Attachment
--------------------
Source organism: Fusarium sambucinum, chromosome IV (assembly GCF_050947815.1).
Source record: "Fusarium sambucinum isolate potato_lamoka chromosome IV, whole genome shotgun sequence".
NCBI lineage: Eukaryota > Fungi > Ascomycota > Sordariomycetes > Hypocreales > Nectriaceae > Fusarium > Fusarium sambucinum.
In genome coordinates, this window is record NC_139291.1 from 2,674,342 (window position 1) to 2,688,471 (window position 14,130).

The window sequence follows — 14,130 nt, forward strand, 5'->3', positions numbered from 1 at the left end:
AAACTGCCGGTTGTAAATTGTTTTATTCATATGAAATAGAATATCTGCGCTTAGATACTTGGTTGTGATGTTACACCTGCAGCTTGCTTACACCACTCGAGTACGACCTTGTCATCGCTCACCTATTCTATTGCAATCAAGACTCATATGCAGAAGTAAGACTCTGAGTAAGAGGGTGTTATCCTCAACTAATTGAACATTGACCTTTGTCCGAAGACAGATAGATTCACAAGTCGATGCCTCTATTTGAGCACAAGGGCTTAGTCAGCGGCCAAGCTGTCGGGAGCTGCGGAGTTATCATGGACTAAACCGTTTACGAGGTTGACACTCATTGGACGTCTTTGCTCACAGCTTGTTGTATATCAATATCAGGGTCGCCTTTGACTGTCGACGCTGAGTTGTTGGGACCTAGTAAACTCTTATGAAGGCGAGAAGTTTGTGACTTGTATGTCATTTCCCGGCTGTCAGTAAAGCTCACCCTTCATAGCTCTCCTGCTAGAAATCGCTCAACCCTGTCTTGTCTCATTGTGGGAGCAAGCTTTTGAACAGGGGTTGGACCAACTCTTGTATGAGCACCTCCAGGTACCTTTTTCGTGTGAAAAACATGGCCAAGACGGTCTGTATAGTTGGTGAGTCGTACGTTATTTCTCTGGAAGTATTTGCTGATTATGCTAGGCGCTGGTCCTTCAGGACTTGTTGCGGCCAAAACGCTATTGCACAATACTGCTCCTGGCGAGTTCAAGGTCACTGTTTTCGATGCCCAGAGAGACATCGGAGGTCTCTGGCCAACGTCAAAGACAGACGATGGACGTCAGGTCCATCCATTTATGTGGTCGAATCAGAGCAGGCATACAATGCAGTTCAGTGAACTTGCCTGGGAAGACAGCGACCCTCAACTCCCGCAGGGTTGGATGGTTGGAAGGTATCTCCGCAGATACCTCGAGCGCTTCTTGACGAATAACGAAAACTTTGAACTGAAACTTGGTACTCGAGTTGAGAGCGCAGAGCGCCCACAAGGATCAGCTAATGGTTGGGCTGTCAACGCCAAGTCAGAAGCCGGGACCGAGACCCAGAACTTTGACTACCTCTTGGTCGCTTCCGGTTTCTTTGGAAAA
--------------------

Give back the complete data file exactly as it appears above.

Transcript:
Source organism: Fusarium sambucinum, chromosome IV (assembly GCF_050947815.1).
Source record: "Fusarium sambucinum isolate potato_lamoka chromosome IV, whole genome shotgun sequence".
NCBI lineage: Eukaryota > Fungi > Ascomycota > Sordariomycetes > Hypocreales > Nectriaceae > Fusarium > Fusarium sambucinum.
In genome coordinates, this window is record NC_139291.1 from 2,674,342 (window position 1) to 2,688,471 (window position 14,130).

The window sequence follows — 14,130 nt, forward strand, 5'->3', positions numbered from 1 at the left end:
AAACTGCCGGTTGTAAATTGTTTTATTCATATGAAATAGAATATCTGCGCTTAGATACTTGGTTGTGATGTTACACCTGCAGCTTGCTTACACCACTCGAGTACGACCTTGTCATCGCTCACCTATTCTATTGCAATCAAGACTCATATGCAGAAGTAAGACTCTGAGTAAGAGGGTGTTATCCTCAACTAATTGAACATTGACCTTTGTCCGAAGACAGATAGATTCACAAGTCGATGCCTCTATTTGAGCACAAGGGCTTAGTCAGCGGCCAAGCTGTCGGGAGCTGCGGAGTTATCATGGACTAAACCGTTTACGAGGTTGACACTCATTGGACGTCTTTGCTCACAGCTTGTTGTATATCAATATCAGGGTCGCCTTTGACTGTCGACGCTGAGTTGTTGGGACCTAGTAAACTCTTATGAAGGCGAGAAGTTTGTGACTTGTATGTCATTTCCCGGCTGTCAGTAAAGCTCACCCTTCATAGCTCTCCTGCTAGAAATCGCTCAACCCTGTCTTGTCTCATTGTGGGAGCAAGCTTTTGAACAGGGGTTGGACCAACTCTTGTATGAGCACCTCCAGGTACCTTTTTCGTGTGAAAAACATGGCCAAGACGGTCTGTATAGTTGGTGAGTCGTACGTTATTTCTCTGGAAGTATTTGCTGATTATGCTAGGCGCTGGTCCTTCAGGACTTGTTGCGGCCAAAACGCTATTGCACAATACTGCTCCTGGCGAGTTCAAGGTCACTGTTTTCGATGCCCAGAGAGACATCGGAGGTCTCTGGCCAACGTCAAAGACAGACGATGGACGTCAGGTCCATCCATTTATGTGGTCGAATCAGAGCAGGCATACAATGCAGTTCAGTGAACTTGCCTGGGAAGACAGCGACCCTCAACTCCCGCAGGGTTGGATGGTTGGAAGGTATCTCCGCAGATACCTCGAGCGCTTCTTGACGAATAACGAAAACTTTGAACTGAAACTTGGTACTCGAGTTGAGAGCGCAGAGCGCCCACAAGGATCAGCTAATGGTTGGGCTGTCAACGCCAAGTCAGAAGCCGGGACCGAGACCCAGAACTTTGACTACCTCTTGGTCGCTTCCGGTTTCTTTGGAAAA